Alumni Accomplishments

Guardian of Guidance

School leader Trisha Lewis is shaping future generations

A woman posing in a school hallway.

Photo Credit: Robert Hall

A woman sitting behind a computer.

Photo Credit: Robert Hall

icon of a calendarAugust 25, 2020

icon of a pencilBy Patti Georgevich

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When Oakland University alumnus Trisha Lewis was in the third grade, her family moved, and she had to go to a new school.

“I remember being very scared and unsure of attending a new school. But my new teacher made me feel safe and welcome. That’s always stayed with me. I knew I wanted to do the same for kids when I grew up, so I could be a positive influence and help shape their futures,” says Lewis.

Lewis enrolled in OU’s Bachelor of Science in Elementary Education to become a teacher. Just before earning her degree in 2006, she attended a job fair and was offered a position teaching middle school science and language arts at (then) Detroit Public Schools (DPS).

After teaching at DPS for five years, the Macomb County resident accepted a school administrator position at L’Anse Creuse High School (LCHS) in Harrison Township. She says educational leadership wasn’t something she planned to pursue as a career, but she’d been thinking about it even while she was in her elementary education program — and, clearly had a “passion for it.”

“The experience I gained as a teacher with DPS helped me greatly as I began my school administrator career at LCHS,” says Lewis.

Lewis has been at LCHS for nine years, currently as associate principal. In her role, she creates the master schedule for the student body, develops and reviews the annual school improvement plan with staff, directs and implements disciplinary policies, manages and monitors quality teaching and supervises evening and sporting events as well as school activities.

“And, I’m able to witness their growth — from the time they came to LCHS to the moment they walk across the stage at graduation.” She adds, “It’s a feeling no one can truly define. I see the difference my position allows me to make.”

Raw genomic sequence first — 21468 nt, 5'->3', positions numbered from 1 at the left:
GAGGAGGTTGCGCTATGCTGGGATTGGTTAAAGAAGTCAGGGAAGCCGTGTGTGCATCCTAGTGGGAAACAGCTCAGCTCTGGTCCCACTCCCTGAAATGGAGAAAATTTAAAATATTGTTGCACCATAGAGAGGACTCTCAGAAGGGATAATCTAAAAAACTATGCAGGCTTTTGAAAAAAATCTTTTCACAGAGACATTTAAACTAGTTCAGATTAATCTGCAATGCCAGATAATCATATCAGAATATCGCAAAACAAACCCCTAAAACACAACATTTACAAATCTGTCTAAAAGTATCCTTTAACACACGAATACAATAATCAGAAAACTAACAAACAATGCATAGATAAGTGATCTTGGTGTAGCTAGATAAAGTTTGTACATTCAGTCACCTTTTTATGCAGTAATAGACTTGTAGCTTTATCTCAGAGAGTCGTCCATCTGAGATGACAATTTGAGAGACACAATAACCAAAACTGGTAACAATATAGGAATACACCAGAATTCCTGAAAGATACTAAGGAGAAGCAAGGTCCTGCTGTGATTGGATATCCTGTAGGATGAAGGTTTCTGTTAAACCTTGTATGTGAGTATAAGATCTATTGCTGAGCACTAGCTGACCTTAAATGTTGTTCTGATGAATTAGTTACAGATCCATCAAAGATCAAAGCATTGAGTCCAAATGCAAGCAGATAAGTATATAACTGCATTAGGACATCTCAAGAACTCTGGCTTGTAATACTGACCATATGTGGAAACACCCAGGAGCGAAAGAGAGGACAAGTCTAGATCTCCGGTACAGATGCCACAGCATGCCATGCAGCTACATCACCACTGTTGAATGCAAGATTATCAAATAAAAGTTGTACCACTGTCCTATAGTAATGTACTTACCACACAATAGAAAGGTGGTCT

While at DPS, she’d enrolled in OU’s Master of Education in Educational Leadership (MED), completing her degree in 2009. Lewis says her MED provided an extensive range of topics which enhanced her knowledge of school leadership.

“The MED program gave me specialized knowledge for my role as a school administrator — law, financial budgets and instructional leadership,” says Lewis.

Lewis then completed her degree hat trick when she enrolled in OU’s Education Specialist in Leadership (Ed.S.), graduating with her post-master’s degree in 2013. She says she wanted to “stay ahead of the curve” and enhance her skill set.

“Continuous education is important for a school leader. I want to be aware of educational trends and strategies. In OU’s Ed.S. program, I learned new skills in school management, educational law and curriculum and staff development. And, the program focused on soft skills such as empathy and mindfulness which are essential to what I do every day.”

Her most meaningful moments as a school administrator are when former students — or parents of former students — return to share their gratitude for her time, attention and devotion at a time they needed it most.

“A parent who had many children attend LCHS over the years told me l ‘was her kids’ guardian angel’ because of my guidance, whether it was related to their education, personal concerns, well-being or needs. I’m dedicated to my role and would go out of my way to assist any of my students.”

Thomas Moss, Jr., dean of students at LCHS, describes Lewis as an “administrator extraordinaire.”

“Trisha is a visionary school leader. She leads the charge to provide a comprehensive and challenging environment for our students. And, in return, our students show their appreciation for her unwavering dedication by exhibiting their ‘commitment to excellence’ daily,” Moss says. “Trisha instills in them the importance of making proper choices, not only in school, but in life. Never too busy to exude encouragement and give guidance, our staff, students and school district are better because of her.”

Lewis says her role as an administrator allows her to align with her students’ success while having a positive influence on their future and enables her to be a role model for our future leaders.

“Being a school leader is more than lesson plans and teacher evaluations. I care about my students and will do whatever it takes so they succeed. You have to be patient and persistent — and create a safe educational environment conducive for their learning,” says Lewis. “Being an associate principal at LCHS has been a fulfilling and rewarding part of my educational career.”

Learn more about OU’s bachelor’s and master’s degree programs offered at our locations in Clinton Township and Mount Clemens at OU Macomb.

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